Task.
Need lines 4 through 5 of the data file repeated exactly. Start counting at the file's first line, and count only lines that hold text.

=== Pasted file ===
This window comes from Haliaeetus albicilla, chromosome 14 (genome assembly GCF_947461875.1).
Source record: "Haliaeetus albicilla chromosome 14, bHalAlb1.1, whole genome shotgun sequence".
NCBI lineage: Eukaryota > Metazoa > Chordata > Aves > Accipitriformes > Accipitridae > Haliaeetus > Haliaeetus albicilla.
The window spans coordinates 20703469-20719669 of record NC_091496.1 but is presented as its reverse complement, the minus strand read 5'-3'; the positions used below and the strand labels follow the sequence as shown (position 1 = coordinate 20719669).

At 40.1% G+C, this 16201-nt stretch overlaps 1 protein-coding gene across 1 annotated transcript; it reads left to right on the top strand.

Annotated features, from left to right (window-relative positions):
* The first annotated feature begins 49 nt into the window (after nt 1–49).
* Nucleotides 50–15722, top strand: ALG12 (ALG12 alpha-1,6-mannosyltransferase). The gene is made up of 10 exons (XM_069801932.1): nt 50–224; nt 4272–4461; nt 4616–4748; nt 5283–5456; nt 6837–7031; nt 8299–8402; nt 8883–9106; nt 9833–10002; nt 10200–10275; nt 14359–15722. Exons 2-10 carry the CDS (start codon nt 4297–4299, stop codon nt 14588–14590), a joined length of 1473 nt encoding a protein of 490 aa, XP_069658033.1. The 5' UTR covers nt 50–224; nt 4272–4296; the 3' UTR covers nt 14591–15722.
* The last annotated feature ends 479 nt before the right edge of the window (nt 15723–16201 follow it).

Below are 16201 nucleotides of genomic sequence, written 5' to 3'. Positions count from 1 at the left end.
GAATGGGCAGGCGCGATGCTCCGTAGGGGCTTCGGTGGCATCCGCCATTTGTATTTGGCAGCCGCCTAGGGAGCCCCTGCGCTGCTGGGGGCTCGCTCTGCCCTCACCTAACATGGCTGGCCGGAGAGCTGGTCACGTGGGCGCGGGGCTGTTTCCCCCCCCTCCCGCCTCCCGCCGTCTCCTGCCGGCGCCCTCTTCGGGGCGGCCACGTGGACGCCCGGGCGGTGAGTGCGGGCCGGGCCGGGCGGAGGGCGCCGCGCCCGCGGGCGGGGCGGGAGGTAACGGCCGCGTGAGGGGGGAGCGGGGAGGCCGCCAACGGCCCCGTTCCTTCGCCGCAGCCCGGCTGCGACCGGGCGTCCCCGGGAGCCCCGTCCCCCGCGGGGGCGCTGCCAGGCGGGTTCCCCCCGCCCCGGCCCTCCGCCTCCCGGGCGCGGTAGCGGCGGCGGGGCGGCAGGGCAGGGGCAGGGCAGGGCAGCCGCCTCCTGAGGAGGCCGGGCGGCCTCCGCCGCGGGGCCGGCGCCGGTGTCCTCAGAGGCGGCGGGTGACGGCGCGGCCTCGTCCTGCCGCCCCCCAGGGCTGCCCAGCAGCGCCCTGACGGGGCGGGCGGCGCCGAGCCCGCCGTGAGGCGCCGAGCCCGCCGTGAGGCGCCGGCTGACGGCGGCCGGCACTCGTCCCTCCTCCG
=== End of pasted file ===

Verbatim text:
The window spans coordinates 20703469-20719669 of record NC_091496.1 but is presented as its reverse complement, the minus strand read 5'-3'; the positions used below and the strand labels follow the sequence as shown (position 1 = coordinate 20719669).

At 40.1% G+C, this 16201-nt stretch overlaps 1 protein-coding gene across 1 annotated transcript; it reads left to right on the top strand.